Inferring within-country inequality from trade data 

(with G. Vannoorenberghe)  [link to job market paper]

We develop a two-step method to infer inequality within a country from its import patterns. First, we identify varieties of goods typically imported by richer, more unequal countries. In a second step, we exploit the variation of income elasticities across goods to uncover within-country inequality. Keeping average income constant, disproportionate imports of highly income elastic varieties correlate with income dispersion. We take advantage of the global availability of trade flow reports to extend inequality data coverage across countries and over time. We add in particular consistently measured inequality data for developing countries, where conventional inequality data is scarce. The resulting inequality data facilitates the study of cross-country causes and consequences of inequality.

An extended Linder Hypothesis

The Linder hypothesis posits that countries with similar demand structures trade more with each other. The international trade literature explains the Linder’s observation with firms in a country producing more of what is locally in high demand and selling to all consumers globally with similar preferences. I introduce the idea that global demand shapes local production. Following the literature I proxy demand similarity with per capita income similarity. I define an exporter’s associated per capita income as the export-share weighted average of all its destinations’ per capita income. I find that an exporter with associated per capita income more similar to a given destination’s per capita income exports relatively more to that destination. This result points to potential spill-overs to trade with third countries of increasing the market share in a given destination, for example through trade liberalization.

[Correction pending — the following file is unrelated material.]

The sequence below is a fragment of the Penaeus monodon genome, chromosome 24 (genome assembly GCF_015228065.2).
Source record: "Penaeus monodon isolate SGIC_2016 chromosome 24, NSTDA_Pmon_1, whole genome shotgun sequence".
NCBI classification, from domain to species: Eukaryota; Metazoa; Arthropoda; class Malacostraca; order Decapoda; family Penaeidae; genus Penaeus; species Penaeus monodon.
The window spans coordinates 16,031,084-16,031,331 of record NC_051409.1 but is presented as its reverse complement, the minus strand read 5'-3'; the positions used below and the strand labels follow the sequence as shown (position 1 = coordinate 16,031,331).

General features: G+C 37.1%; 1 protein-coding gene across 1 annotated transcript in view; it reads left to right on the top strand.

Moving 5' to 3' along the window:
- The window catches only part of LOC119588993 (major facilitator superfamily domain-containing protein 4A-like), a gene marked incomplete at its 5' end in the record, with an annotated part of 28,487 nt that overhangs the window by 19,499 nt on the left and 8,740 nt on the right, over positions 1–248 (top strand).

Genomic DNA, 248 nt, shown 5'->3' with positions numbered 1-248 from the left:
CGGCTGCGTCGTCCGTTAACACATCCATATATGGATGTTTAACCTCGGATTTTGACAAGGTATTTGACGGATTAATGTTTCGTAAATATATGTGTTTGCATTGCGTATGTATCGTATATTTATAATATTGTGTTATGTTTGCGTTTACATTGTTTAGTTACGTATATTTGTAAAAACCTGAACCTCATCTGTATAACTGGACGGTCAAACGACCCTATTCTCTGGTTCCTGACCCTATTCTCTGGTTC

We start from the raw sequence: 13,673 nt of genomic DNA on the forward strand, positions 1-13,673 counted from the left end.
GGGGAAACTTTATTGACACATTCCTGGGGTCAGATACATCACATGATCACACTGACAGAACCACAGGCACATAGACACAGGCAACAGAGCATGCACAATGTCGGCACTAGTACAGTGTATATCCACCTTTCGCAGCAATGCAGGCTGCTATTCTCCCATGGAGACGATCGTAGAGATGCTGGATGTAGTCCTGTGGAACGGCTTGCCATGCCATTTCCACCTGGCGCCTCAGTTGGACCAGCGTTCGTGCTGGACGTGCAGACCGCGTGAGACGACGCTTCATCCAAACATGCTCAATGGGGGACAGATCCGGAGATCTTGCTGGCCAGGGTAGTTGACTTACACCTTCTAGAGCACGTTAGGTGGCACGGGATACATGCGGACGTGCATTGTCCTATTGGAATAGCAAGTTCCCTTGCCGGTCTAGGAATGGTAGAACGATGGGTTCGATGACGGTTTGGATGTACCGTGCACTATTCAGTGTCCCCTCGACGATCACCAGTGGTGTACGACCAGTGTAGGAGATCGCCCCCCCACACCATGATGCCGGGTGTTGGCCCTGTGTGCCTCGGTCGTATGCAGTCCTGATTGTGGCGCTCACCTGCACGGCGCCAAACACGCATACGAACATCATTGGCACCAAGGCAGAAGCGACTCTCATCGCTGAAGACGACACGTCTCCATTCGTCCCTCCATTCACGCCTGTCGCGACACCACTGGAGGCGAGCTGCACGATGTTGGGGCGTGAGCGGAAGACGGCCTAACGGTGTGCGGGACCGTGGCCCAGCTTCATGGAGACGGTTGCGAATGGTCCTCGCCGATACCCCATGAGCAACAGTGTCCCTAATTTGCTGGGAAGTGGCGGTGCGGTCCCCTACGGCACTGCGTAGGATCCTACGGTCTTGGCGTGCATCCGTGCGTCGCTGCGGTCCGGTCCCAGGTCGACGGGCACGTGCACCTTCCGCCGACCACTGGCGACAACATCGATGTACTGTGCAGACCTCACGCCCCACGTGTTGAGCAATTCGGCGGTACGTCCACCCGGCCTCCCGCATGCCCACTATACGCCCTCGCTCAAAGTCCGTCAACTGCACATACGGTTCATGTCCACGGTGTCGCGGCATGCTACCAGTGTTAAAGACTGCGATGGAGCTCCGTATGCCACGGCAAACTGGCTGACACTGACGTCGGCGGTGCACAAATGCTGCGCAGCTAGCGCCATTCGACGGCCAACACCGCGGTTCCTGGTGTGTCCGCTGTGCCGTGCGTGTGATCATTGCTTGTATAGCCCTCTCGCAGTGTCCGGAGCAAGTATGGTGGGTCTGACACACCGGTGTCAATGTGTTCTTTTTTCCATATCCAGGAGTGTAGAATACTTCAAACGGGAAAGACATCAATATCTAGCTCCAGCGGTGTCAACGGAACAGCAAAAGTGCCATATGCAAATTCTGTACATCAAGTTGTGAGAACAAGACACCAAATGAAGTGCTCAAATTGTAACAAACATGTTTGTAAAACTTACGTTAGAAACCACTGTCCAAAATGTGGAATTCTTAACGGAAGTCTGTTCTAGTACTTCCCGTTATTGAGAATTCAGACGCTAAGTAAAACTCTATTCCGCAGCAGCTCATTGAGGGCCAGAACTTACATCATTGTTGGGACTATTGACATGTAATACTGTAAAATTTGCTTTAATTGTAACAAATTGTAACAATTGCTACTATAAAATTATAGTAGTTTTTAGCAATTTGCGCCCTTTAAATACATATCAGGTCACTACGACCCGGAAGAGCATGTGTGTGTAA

Trade, Uncertainty and Financial Development

I explore how revenue uncertainty impacts export financing costs and export patterns. In my model I account for two key characteristics of trade. First, exporters are exposed to a plethora of risk factors. Second, exporters routinely rely on external sources to finance their export activities. I develop a heterogeneous firm trade model in which firms differ in terms of their productivity, their financial risk management skills and their exogeneously matched importer’s financial health.  Firms have to commit to exporting to a destination as well as the price and quantity of exported goods before the uncertainty is resolved. As a result exporting firms price in the risk of non-payment and charge higher mark-ups in riskier destinations. Better risk management skills compensate for lower productivity in the export selection process. Financial development allows banks to price-discriminate among potential exporters and hence prevents credit miss-allocation.

Trade costs, home bias and the unequal gains from trade

(with Gonzague Vannoorenberghe)